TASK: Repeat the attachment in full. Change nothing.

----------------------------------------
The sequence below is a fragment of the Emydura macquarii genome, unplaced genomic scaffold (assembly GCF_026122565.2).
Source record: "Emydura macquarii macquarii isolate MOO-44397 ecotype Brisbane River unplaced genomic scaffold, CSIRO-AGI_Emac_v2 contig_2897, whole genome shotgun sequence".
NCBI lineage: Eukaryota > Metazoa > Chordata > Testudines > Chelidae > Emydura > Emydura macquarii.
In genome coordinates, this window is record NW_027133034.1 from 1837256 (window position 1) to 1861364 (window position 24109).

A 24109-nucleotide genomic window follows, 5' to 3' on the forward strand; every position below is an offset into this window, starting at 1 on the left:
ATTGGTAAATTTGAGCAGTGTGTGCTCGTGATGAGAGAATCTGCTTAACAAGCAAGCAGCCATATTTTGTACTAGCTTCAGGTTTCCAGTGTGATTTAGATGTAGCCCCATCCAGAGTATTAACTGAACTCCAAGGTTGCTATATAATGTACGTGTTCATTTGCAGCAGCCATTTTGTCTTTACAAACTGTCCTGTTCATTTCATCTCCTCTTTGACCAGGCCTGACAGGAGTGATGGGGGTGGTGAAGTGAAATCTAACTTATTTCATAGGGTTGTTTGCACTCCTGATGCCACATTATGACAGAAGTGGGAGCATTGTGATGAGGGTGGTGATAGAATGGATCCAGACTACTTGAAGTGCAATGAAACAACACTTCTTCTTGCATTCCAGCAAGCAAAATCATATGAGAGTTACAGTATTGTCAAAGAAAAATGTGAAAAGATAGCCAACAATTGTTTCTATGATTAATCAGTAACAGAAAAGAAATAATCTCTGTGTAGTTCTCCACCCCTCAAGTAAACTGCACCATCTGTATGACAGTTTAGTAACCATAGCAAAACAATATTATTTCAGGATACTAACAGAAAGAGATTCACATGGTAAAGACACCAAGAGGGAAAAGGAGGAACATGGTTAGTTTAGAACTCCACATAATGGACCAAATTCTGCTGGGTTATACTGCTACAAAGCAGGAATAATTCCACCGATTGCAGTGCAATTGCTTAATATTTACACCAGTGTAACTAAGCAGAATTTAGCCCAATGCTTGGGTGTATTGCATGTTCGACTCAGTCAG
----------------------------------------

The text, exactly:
The sequence below is a fragment of the Emydura macquarii genome, unplaced genomic scaffold (assembly GCF_026122565.2).
Source record: "Emydura macquarii macquarii isolate MOO-44397 ecotype Brisbane River unplaced genomic scaffold, CSIRO-AGI_Emac_v2 contig_2897, whole genome shotgun sequence".
NCBI lineage: Eukaryota > Metazoa > Chordata > Testudines > Chelidae > Emydura > Emydura macquarii.
In genome coordinates, this window is record NW_027133034.1 from 1837256 (window position 1) to 1861364 (window position 24109).

A 24109-nucleotide genomic window follows, 5' to 3' on the forward strand; every position below is an offset into this window, starting at 1 on the left:
ATTGGTAAATTTGAGCAGTGTGTGCTCGTGATGAGAGAATCTGCTTAACAAGCAAGCAGCCATATTTTGTACTAGCTTCAGGTTTCCAGTGTGATTTAGATGTAGCCCCATCCAGAGTATTAACTGAACTCCAAGGTTGCTATATAATGTACGTGTTCATTTGCAGCAGCCATTTTGTCTTTACAAACTGTCCTGTTCATTTCATCTCCTCTTTGACCAGGCCTGACAGGAGTGATGGGGGTGGTGAAGTGAAATCTAACTTATTTCATAGGGTTGTTTGCACTCCTGATGCCACATTATGACAGAAGTGGGAGCATTGTGATGAGGGTGGTGATAGAATGGATCCAGACTACTTGAAGTGCAATGAAACAACACTTCTTCTTGCATTCCAGCAAGCAAAATCATATGAGAGTTACAGTATTGTCAAAGAAAAATGTGAAAAGATAGCCAACAATTGTTTCTATGATTAATCAGTAACAGAAAAGAAATAATCTCTGTGTAGTTCTCCACCCCTCAAGTAAACTGCACCATCTGTATGACAGTTTAGTAACCATAGCAAAACAATATTATTTCAGGATACTAACAGAAAGAGATTCACATGGTAAAGACACCAAGAGGGAAAAGGAGGAACATGGTTAGTTTAGAACTCCACATAATGGACCAAATTCTGCTGGGTTATACTGCTACAAAGCAGGAATAATTCCACCGATTGCAGTGCAATTGCTTAATATTTACACCAGTGTAACTAAGCAGAATTTAGCCCAATGCTTGGGTGTATTGCATGTTCGACTCAGTCAG